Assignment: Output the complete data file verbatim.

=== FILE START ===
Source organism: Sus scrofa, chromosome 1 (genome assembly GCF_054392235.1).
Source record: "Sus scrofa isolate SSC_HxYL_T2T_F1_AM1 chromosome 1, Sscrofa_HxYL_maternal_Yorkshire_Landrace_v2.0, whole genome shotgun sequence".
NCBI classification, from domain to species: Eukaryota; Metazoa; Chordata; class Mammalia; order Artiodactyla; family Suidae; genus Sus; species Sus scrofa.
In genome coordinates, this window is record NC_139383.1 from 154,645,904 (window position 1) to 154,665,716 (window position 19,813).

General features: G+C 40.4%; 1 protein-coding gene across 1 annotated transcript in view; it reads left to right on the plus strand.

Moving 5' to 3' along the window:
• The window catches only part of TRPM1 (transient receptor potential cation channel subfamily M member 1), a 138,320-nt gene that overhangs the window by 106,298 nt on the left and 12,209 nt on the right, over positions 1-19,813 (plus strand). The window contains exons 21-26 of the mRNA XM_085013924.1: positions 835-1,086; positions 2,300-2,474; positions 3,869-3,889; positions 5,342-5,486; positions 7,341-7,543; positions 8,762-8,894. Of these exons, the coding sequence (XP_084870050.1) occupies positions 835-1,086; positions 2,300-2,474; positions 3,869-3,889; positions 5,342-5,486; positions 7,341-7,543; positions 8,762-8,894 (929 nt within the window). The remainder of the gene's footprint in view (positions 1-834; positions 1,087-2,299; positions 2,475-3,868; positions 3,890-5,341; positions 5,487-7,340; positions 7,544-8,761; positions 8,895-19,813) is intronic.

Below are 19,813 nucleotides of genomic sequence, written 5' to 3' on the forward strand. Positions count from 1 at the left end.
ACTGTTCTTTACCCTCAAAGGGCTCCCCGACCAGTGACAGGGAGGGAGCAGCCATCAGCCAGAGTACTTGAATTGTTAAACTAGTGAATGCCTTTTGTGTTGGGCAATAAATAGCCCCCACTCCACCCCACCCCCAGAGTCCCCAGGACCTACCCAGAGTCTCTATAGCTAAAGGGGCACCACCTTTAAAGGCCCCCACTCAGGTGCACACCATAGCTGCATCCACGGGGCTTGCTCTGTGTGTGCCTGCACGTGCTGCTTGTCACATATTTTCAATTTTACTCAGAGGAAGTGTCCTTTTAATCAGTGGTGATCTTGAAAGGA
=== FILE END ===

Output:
Source organism: Sus scrofa, chromosome 1 (genome assembly GCF_054392235.1).
Source record: "Sus scrofa isolate SSC_HxYL_T2T_F1_AM1 chromosome 1, Sscrofa_HxYL_maternal_Yorkshire_Landrace_v2.0, whole genome shotgun sequence".
NCBI classification, from domain to species: Eukaryota; Metazoa; Chordata; class Mammalia; order Artiodactyla; family Suidae; genus Sus; species Sus scrofa.
In genome coordinates, this window is record NC_139383.1 from 154,645,904 (window position 1) to 154,665,716 (window position 19,813).

General features: G+C 40.4%; 1 protein-coding gene across 1 annotated transcript in view; it reads left to right on the plus strand.

Moving 5' to 3' along the window:
• The window catches only part of TRPM1 (transient receptor potential cation channel subfamily M member 1), a 138,320-nt gene that overhangs the window by 106,298 nt on the left and 12,209 nt on the right, over positions 1-19,813 (plus strand). The window contains exons 21-26 of the mRNA XM_085013924.1: positions 835-1,086; positions 2,300-2,474; positions 3,869-3,889; positions 5,342-5,486; positions 7,341-7,543; positions 8,762-8,894. Of these exons, the coding sequence (XP_084870050.1) occupies positions 835-1,086; positions 2,300-2,474; positions 3,869-3,889; positions 5,342-5,486; positions 7,341-7,543; positions 8,762-8,894 (929 nt within the window). The remainder of the gene's footprint in view (positions 1-834; positions 1,087-2,299; positions 2,475-3,868; positions 3,890-5,341; positions 5,487-7,340; positions 7,544-8,761; positions 8,895-19,813) is intronic.

Below are 19,813 nucleotides of genomic sequence, written 5' to 3' on the forward strand. Positions count from 1 at the left end.
ACTGTTCTTTACCCTCAAAGGGCTCCCCGACCAGTGACAGGGAGGGAGCAGCCATCAGCCAGAGTACTTGAATTGTTAAACTAGTGAATGCCTTTTGTGTTGGGCAATAAATAGCCCCCACTCCACCCCACCCCCAGAGTCCCCAGGACCTACCCAGAGTCTCTATAGCTAAAGGGGCACCACCTTTAAAGGCCCCCACTCAGGTGCACACCATAGCTGCATCCACGGGGCTTGCTCTGTGTGTGCCTGCACGTGCTGCTTGTCACATATTTTCAATTTTACTCAGAGGAAGTGTCCTTTTAATCAGTGGTGATCTTGAAAGGA